Introduction to 'Basel III and Beyond'
The Big Financial Crisis
The Policy Response: From the G20 Requests to the FSB Roadmap; Working Towards the Proposals of the Basel Committee
The New Definition of Regulatory Capital
A New Framework for the Trading Book
Counterparty Credit Risk and Other Risk-Coverage Measures
Tools for Mitigating the Procyclicality of Financial Regulation
The Regulatory Leverage Ratio
The New Framework for Liquidity Risk
The Discipline of Credit Rating Agencies
Systemically Important Banks
Regulating Remuneration Schemes in Banking
Crisis Management and Resolution
The Impact of the New Regulatory Framework
A Brazilian Perspective on Basel III
A New Institutional Framework for Financial Regulation and Supervision
Structural Regulation Redux: The Volcker Rule
The Changing Uses of Contingent Capital under the Basel III Framework
As examined in Chapter 3, the Basel III reform has been discussed and endorsed (with the FSB and the G20 addressing the problems that resulted from the financial crisis) under a stronger institutional ground and a more expanded constituency than the Basel II Accord. This contributed to strengthening the decision-making process at the global level, with the aim of promoting greater homogeneity in the subsequent implementation of the new standards.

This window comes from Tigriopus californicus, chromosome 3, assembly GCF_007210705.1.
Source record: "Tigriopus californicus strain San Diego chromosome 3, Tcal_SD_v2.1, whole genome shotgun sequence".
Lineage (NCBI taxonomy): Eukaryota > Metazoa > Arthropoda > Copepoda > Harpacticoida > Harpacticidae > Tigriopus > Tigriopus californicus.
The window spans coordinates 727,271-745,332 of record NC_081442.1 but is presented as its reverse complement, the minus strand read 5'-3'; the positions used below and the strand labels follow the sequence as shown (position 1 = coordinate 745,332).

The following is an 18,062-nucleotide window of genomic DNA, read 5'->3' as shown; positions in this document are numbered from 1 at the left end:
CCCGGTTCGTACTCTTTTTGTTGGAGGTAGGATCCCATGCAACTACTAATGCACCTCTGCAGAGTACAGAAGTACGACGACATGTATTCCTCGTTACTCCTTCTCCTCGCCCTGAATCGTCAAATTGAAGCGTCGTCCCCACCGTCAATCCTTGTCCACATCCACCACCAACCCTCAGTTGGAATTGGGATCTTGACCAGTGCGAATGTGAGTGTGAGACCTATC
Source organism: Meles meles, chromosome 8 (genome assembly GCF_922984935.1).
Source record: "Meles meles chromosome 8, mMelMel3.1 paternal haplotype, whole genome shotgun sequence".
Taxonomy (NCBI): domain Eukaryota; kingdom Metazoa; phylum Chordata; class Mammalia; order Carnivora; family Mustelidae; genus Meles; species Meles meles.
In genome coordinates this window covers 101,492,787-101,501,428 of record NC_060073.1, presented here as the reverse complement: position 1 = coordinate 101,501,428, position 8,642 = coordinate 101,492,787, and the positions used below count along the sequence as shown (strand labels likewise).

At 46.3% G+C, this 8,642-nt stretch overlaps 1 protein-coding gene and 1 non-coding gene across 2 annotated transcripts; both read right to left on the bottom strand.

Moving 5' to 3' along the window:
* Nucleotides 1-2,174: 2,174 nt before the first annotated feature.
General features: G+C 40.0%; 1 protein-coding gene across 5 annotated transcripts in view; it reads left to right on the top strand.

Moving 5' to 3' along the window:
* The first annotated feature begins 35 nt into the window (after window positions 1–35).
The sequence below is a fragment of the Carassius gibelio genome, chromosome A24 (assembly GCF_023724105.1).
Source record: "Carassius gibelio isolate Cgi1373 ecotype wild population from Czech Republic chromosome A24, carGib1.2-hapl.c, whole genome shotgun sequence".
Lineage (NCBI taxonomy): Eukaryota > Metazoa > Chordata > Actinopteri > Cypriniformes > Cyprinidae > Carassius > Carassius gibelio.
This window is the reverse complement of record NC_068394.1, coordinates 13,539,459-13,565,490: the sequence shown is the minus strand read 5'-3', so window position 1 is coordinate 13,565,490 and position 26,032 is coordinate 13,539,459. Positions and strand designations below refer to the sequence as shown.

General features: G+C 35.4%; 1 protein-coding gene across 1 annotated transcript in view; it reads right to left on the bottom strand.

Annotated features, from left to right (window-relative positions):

The publication of the new Basel Accord was a landmark for banking systems. Many countries have changed their prudential framework and implemented new procedures to guarantee the regular functioning of their financial systems. Among them, Brazil can be seen as an example of an emerging market that has strengthened its financial system in the midst of a transitional social environment, migrating from an unstable to a stabilised economy.
During the 2007 financial crisis, when economic fundamentals and financial systems were put under an enormous amount of stress, Brazil showed great resilience, as demonstrated by the fact that it